Joint Bankruptcies For Same-Sex Married Couples

Marlene G. Weinstein

A bankruptcy judge in the United States Bankruptcy Court for the Central District of California recently issued a decision in the case of In re Balas and Morales (June 2011) 449 B.R. 567 in which the court held that the Defense of Marriage Act (“DOMA”), as applied to a same-sex couple legally married under state law, violated the couple’s equal protection rights afforded under the Fifth Amendment of the United States Constitution.

Mssrs. Balas and Morales were a lawfully married couple under the laws of the State of California when they filed a joint bankruptcy petition under Chapter 13 of the Bankruptcy Code.  In response to the filing, the United States Trustee (“UST”) moved to dismiss the case unless Mssrs. Balas and Morales agreed to sever their cases into two (2) separate bankruptcy cases.   They refused and the matter was submitted to the court.  In denying the UST’s motion, the court found that DOMA did not serve an important governmental interest, or advance any valid governmental interest, and could not be upheld under either heightened or rational basis scrutiny.

Following the Balas and Morales decision, twenty (20) federal judges in southern California joined together to rule that DOMA does not bar same-sex married couples from filing joint bankruptcy petitions.

Although not given as much national attention as the Balas and Morales case, a New York bankruptcy judge also denied the UST’s motion to dismiss a joint Chapter 7 case filed by a same-sex couple who had been legally married.  The court held that “cause” did not exist under 11 U.S.C. §707(a) to dismiss the case solely on provisions of federal legislation, DOMA, that the executive branch had declined to enforce.  See In re Somers (May 2011) 448 B.R. 677.

No formal opinion has been issued by any of the Bankruptcy Judges of the Northern District of California as to how they would rule if the matter was brought before them.  However, the court did issue an announcement (“Announcement”) in which it stated, in relevant part, as follows:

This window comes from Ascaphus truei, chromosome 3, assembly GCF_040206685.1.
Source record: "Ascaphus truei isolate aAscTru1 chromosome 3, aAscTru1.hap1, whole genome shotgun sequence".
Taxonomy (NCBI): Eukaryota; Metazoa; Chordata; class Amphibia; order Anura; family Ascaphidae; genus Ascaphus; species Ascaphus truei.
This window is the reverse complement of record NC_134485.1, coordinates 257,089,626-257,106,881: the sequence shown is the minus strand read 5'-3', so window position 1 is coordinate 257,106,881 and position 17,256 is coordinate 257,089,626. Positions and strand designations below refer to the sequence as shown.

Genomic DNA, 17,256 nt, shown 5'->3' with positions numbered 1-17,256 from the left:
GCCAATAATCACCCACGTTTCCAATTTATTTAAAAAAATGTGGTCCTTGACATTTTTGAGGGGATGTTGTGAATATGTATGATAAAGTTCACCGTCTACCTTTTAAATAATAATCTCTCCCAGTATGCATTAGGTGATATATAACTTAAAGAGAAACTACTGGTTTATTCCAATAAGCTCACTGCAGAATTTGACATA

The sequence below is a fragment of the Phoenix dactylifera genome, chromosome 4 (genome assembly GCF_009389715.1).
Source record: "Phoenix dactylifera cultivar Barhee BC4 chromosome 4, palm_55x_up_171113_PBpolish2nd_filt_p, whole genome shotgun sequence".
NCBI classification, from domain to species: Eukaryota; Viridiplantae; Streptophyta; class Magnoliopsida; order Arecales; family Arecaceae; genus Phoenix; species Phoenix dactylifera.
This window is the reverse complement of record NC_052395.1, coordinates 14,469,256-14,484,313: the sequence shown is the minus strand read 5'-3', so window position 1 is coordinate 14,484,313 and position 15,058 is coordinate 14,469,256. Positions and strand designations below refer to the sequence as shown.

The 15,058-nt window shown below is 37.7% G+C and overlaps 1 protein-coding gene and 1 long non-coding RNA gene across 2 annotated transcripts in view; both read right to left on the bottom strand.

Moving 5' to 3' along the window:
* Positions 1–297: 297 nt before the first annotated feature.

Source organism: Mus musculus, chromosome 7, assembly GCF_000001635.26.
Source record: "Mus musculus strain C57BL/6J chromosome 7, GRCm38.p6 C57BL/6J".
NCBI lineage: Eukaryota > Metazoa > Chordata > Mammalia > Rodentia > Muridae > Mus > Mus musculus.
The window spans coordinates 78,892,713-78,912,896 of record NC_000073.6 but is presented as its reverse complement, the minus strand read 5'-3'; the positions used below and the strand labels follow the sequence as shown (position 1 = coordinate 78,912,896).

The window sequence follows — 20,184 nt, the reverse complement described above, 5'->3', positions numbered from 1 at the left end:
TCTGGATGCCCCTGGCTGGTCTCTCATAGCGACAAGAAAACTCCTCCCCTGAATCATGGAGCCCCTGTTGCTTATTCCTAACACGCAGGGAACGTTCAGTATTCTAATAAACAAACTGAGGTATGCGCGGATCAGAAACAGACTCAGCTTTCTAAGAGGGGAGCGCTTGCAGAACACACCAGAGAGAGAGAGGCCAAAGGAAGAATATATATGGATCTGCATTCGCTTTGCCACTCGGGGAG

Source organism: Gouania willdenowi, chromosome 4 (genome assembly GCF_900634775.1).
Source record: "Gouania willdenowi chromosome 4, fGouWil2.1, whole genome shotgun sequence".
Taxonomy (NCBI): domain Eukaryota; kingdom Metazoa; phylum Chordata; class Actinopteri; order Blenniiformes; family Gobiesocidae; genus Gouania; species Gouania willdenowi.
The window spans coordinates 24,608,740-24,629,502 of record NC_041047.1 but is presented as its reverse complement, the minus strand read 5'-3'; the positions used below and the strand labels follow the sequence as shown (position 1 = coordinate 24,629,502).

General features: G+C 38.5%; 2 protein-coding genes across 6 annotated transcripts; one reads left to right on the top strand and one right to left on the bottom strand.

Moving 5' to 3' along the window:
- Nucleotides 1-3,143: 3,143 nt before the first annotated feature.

It is appropriate for this court to clarify its practices regarding joint petitions, in light of the much-publicized Balas and Morales decision, …

The Balas and Morales decision is not binding in this court, because it is the decision of a court equal to this court, rather than a court superior to this court.  This court may properly address the issue raised in Balas and Morales only if and when that issue is properly presented in a case before this court.

The Announcement further provided that the clerks of the bankruptcy courts in the Northern District of California would accept for filing a single bankruptcy petition by individuals representing themselves as lawfully married, and further, that the court would not, on its own initiative an investigation as to whether any such individuals were same-sex, opposite-sex or recognized as married under state or federal law.  However, the Announcement also provided that if a motion or action was filed by a party in interest objecting to such a joint filing, that the court would schedule such proceedings as are appropriate to determine the legal and factual questions raised in the action or motion.

Marlene G. Weinstein is a sole practitioner whose practice is devoted exclusively to Bankruptcy Law representing debtors, creditors and Chapter 7 trustees. She believes pre-bankruptcy planning is important and that it can often be used as an effective tool in negotiations between parties involved in non-bankruptcy disputes. She often works with clients in conjunction with tax, litigation, family law and other non-bankruptcy attorneys. Her office is in Walnut Creek. She can be reached at 925-472-0800.

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